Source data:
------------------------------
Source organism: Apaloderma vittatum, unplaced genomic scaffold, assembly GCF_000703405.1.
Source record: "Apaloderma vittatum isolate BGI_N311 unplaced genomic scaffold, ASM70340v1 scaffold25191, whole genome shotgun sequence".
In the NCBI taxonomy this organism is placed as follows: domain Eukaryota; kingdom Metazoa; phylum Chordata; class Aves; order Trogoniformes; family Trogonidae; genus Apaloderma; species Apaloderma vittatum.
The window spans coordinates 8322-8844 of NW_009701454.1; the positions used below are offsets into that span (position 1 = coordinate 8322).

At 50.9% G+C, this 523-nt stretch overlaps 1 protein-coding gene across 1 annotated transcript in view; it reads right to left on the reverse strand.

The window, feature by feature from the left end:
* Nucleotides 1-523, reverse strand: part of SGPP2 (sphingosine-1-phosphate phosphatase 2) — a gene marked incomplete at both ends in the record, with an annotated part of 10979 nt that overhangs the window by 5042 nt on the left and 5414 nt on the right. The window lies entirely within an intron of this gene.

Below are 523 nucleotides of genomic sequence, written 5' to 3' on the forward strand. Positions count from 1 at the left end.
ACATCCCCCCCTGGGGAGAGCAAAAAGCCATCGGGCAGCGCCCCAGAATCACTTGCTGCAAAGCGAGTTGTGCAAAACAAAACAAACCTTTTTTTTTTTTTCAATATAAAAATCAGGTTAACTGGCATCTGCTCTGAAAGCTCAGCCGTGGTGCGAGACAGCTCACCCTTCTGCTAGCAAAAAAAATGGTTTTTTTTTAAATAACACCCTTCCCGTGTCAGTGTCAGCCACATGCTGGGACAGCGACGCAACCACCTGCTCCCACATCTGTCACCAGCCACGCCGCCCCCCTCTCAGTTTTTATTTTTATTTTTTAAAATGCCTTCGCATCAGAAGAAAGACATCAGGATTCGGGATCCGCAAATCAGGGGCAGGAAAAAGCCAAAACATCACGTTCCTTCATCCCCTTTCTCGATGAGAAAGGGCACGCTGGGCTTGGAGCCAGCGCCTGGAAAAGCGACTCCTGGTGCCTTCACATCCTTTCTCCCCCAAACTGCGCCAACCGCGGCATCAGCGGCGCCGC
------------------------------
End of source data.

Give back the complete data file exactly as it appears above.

Source organism: Apaloderma vittatum, unplaced genomic scaffold, assembly GCF_000703405.1.
Source record: "Apaloderma vittatum isolate BGI_N311 unplaced genomic scaffold, ASM70340v1 scaffold25191, whole genome shotgun sequence".
In the NCBI taxonomy this organism is placed as follows: domain Eukaryota; kingdom Metazoa; phylum Chordata; class Aves; order Trogoniformes; family Trogonidae; genus Apaloderma; species Apaloderma vittatum.
The window spans coordinates 8322-8844 of NW_009701454.1; the positions used below are offsets into that span (position 1 = coordinate 8322).

At 50.9% G+C, this 523-nt stretch overlaps 1 protein-coding gene across 1 annotated transcript in view; it reads right to left on the reverse strand.

The window, feature by feature from the left end:
* Nucleotides 1-523, reverse strand: part of SGPP2 (sphingosine-1-phosphate phosphatase 2) — a gene marked incomplete at both ends in the record, with an annotated part of 10979 nt that overhangs the window by 5042 nt on the left and 5414 nt on the right. The window lies entirely within an intron of this gene.

Below are 523 nucleotides of genomic sequence, written 5' to 3' on the forward strand. Positions count from 1 at the left end.
ACATCCCCCCCTGGGGAGAGCAAAAAGCCATCGGGCAGCGCCCCAGAATCACTTGCTGCAAAGCGAGTTGTGCAAAACAAAACAAACCTTTTTTTTTTTTTCAATATAAAAATCAGGTTAACTGGCATCTGCTCTGAAAGCTCAGCCGTGGTGCGAGACAGCTCACCCTTCTGCTAGCAAAAAAAATGGTTTTTTTTTAAATAACACCCTTCCCGTGTCAGTGTCAGCCACATGCTGGGACAGCGACGCAACCACCTGCTCCCACATCTGTCACCAGCCACGCCGCCCCCCTCTCAGTTTTTATTTTTATTTTTTAAAATGCCTTCGCATCAGAAGAAAGACATCAGGATTCGGGATCCGCAAATCAGGGGCAGGAAAAAGCCAAAACATCACGTTCCTTCATCCCCTTTCTCGATGAGAAAGGGCACGCTGGGCTTGGAGCCAGCGCCTGGAAAAGCGACTCCTGGTGCCTTCACATCCTTTCTCCCCCAAACTGCGCCAACCGCGGCATCAGCGGCGCCGC